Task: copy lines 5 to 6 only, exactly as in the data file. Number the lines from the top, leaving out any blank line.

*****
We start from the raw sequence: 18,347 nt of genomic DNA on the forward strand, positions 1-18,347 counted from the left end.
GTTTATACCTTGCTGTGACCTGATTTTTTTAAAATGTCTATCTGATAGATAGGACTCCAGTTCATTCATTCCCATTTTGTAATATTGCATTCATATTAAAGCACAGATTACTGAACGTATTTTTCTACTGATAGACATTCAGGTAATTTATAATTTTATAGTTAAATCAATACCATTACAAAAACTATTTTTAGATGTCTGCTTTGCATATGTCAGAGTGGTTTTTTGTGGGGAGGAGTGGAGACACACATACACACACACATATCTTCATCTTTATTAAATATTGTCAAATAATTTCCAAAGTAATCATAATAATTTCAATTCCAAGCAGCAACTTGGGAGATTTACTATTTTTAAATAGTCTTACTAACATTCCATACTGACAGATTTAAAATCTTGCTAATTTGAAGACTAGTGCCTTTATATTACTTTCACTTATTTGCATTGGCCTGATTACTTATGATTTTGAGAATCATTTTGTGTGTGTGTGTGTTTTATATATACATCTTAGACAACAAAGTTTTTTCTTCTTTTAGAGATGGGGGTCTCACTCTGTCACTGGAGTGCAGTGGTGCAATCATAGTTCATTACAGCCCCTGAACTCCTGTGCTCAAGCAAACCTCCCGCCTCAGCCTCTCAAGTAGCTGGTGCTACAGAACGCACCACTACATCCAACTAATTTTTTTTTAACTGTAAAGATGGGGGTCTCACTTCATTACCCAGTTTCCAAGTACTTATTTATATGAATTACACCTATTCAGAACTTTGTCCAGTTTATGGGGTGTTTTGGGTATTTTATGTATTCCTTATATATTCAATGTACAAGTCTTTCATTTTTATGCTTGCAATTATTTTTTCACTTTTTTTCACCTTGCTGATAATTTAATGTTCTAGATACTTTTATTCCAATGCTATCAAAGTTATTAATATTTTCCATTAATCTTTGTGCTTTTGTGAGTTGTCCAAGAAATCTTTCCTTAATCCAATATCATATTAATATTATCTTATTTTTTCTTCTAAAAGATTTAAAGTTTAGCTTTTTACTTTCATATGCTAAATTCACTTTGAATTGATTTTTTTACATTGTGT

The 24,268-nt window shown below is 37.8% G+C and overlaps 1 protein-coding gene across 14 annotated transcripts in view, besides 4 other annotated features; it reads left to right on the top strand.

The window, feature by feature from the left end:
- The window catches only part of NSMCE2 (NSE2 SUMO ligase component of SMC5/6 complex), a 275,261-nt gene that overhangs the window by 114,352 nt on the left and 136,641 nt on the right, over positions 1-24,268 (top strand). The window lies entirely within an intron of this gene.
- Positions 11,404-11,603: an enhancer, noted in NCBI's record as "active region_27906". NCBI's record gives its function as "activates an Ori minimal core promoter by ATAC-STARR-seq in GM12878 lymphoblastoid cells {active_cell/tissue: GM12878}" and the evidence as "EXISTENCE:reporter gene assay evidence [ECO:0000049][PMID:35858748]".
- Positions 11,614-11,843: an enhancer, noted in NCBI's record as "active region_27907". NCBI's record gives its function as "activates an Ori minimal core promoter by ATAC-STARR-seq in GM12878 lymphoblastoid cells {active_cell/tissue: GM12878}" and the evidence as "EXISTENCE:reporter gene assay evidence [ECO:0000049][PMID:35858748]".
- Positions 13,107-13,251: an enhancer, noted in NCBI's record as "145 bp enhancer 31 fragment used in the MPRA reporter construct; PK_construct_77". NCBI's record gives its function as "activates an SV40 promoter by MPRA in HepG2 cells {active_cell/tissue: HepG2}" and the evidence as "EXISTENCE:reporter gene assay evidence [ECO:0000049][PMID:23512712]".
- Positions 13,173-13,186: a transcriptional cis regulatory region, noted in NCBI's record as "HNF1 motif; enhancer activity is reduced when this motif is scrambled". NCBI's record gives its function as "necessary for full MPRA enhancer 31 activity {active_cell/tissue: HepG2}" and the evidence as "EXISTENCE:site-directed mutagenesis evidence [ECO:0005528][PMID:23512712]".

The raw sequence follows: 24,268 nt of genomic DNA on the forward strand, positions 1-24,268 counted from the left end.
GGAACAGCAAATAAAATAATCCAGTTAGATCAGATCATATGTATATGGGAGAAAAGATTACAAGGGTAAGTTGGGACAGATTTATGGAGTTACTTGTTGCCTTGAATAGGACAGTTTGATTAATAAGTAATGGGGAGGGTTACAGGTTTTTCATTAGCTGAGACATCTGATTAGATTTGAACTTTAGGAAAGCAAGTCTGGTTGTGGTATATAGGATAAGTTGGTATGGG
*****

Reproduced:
- The window catches only part of NSMCE2 (NSE2 SUMO ligase component of SMC5/6 complex), a 275,261-nt gene that overhangs the window by 114,352 nt on the left and 136,641 nt on the right, over positions 1-24,268 (top strand). The window lies entirely within an intron of this gene.
- Positions 11,404-11,603: an enhancer, noted in NCBI's record as "active region_27906". NCBI's record gives its function as "activates an Ori minimal core promoter by ATAC-STARR-seq in GM12878 lymphoblastoid cells {active_cell/tissue: GM12878}" and the evidence as "EXISTENCE:reporter gene assay evidence [ECO:0000049][PMID:35858748]".